She stitches large anthropomorphic works from industrial felt, shaping bodies that are bulging and covered with knots and uneven seams that serve as a reminder of restoration. Havekost explains:
These are the visible representations of the making and mending, repairing and refinishing, we are engaged in as human beings on a daily basis. It shows where we have been and marks where we are going. My figures show their imperfect repairs outwardly, unlike most of us who put on our best public faces. As I have aged, I have become more of a partner to my body. To have a body and accept its imperfections is a privilege and that is what I continue to explore in my work.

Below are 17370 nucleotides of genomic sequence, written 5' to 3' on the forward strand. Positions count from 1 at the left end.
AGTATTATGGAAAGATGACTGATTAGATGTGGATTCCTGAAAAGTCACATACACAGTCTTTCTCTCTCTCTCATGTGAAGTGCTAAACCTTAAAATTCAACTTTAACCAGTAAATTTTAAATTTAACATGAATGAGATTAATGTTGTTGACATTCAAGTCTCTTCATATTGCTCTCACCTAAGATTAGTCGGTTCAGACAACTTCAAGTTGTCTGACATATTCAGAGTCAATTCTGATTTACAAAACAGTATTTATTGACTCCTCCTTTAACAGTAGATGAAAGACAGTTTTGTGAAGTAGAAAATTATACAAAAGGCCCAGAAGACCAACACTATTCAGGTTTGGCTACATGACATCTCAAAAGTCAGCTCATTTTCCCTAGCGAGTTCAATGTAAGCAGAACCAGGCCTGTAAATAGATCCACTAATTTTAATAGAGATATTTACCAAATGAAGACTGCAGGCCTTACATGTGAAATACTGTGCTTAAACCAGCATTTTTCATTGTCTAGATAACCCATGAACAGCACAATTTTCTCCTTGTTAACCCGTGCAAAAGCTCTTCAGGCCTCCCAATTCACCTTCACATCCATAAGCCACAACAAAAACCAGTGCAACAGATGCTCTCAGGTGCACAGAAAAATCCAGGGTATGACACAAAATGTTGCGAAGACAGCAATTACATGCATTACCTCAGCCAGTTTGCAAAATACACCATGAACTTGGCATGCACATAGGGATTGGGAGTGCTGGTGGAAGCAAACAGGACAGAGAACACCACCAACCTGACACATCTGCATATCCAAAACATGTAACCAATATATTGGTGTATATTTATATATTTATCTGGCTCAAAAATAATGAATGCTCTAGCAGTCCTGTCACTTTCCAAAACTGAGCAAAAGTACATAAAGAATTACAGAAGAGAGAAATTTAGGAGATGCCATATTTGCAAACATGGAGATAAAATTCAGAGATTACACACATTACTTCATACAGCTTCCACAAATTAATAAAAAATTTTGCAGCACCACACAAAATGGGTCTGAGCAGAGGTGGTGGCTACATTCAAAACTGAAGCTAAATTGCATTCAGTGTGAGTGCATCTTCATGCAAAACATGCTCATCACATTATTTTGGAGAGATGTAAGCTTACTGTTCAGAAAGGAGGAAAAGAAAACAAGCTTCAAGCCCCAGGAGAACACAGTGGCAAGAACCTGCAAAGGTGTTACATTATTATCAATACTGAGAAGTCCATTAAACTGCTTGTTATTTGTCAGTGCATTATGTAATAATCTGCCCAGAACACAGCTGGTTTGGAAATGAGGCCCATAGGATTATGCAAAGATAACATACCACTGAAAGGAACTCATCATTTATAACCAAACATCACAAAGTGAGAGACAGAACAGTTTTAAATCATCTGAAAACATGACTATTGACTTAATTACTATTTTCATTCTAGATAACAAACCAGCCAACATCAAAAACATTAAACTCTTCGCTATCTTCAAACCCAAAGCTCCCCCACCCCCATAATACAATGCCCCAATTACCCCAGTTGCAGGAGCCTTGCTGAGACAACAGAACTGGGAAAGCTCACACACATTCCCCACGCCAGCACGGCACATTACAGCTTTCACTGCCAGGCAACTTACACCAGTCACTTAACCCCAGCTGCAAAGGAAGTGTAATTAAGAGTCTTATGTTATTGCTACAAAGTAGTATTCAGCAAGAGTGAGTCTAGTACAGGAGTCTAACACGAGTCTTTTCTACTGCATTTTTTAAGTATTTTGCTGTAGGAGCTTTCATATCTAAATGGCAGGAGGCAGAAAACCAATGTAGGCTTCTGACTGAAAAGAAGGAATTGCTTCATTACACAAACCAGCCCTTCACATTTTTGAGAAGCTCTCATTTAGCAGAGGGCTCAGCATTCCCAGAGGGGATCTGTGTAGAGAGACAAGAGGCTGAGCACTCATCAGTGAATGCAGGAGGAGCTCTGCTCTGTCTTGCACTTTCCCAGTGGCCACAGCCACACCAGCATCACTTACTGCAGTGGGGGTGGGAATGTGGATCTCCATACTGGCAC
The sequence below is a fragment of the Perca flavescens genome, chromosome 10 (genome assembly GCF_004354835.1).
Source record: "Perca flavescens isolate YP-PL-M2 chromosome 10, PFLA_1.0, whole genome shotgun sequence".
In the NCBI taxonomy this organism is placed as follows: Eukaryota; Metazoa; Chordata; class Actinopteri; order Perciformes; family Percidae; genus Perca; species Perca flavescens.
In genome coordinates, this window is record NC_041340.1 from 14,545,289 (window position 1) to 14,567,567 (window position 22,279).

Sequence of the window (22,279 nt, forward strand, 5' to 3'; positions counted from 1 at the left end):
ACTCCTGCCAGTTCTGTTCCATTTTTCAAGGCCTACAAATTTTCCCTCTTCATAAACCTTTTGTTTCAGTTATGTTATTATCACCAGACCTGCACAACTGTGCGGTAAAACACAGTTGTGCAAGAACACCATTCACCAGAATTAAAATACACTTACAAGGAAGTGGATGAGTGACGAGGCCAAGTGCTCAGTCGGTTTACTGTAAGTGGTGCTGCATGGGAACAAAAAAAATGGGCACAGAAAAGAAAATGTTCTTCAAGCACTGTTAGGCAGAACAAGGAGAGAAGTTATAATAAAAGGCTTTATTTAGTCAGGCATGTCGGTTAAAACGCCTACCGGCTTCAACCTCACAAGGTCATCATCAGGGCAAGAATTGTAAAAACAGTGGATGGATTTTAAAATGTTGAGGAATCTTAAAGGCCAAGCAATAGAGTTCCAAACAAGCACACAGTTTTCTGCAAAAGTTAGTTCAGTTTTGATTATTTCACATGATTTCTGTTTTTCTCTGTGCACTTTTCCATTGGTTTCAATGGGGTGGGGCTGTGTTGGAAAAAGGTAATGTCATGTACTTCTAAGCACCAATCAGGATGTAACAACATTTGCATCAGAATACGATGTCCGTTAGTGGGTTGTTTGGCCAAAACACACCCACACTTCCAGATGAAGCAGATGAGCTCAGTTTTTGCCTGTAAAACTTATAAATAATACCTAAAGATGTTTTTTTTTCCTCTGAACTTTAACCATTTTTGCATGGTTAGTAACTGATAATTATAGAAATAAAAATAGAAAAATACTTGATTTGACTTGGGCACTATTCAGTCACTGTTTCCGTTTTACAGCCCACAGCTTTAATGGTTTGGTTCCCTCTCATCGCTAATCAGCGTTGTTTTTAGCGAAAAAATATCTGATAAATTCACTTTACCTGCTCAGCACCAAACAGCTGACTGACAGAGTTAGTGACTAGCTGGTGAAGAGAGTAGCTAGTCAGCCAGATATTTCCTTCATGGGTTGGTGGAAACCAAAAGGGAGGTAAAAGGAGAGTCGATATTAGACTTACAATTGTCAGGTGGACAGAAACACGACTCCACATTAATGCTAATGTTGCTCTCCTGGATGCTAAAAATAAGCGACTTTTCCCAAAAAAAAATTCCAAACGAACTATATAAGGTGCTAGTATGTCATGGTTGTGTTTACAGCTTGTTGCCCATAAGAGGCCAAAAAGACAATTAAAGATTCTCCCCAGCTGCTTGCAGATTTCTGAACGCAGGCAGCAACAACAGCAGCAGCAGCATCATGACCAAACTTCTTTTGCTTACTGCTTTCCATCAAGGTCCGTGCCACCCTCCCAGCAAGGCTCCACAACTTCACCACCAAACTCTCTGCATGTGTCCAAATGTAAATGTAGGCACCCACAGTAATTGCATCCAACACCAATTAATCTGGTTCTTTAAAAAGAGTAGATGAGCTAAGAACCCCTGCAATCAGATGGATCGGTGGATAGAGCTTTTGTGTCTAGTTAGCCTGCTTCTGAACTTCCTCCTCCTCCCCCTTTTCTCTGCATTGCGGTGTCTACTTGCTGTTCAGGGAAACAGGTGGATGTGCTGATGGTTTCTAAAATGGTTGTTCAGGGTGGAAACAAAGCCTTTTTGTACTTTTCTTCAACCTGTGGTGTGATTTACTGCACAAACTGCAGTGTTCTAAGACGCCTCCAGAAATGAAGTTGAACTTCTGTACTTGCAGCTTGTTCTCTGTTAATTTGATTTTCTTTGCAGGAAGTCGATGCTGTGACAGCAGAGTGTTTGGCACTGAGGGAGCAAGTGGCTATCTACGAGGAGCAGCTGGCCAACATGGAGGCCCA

Coupled with the varying stitches are the figures’ loping movements and gestures: they lean against the wall, slouch on the floor, and stretch stiff limbs, exposing their “lived-in bodies. They are soft but hold their shape and are in poses open to nurturing and comfort though they have already given so much. They are protectors that need protection,” the artist says.
Although much of Havekost’s work centers on smaller creatures, this collection is monumental in scale and a natural progression from the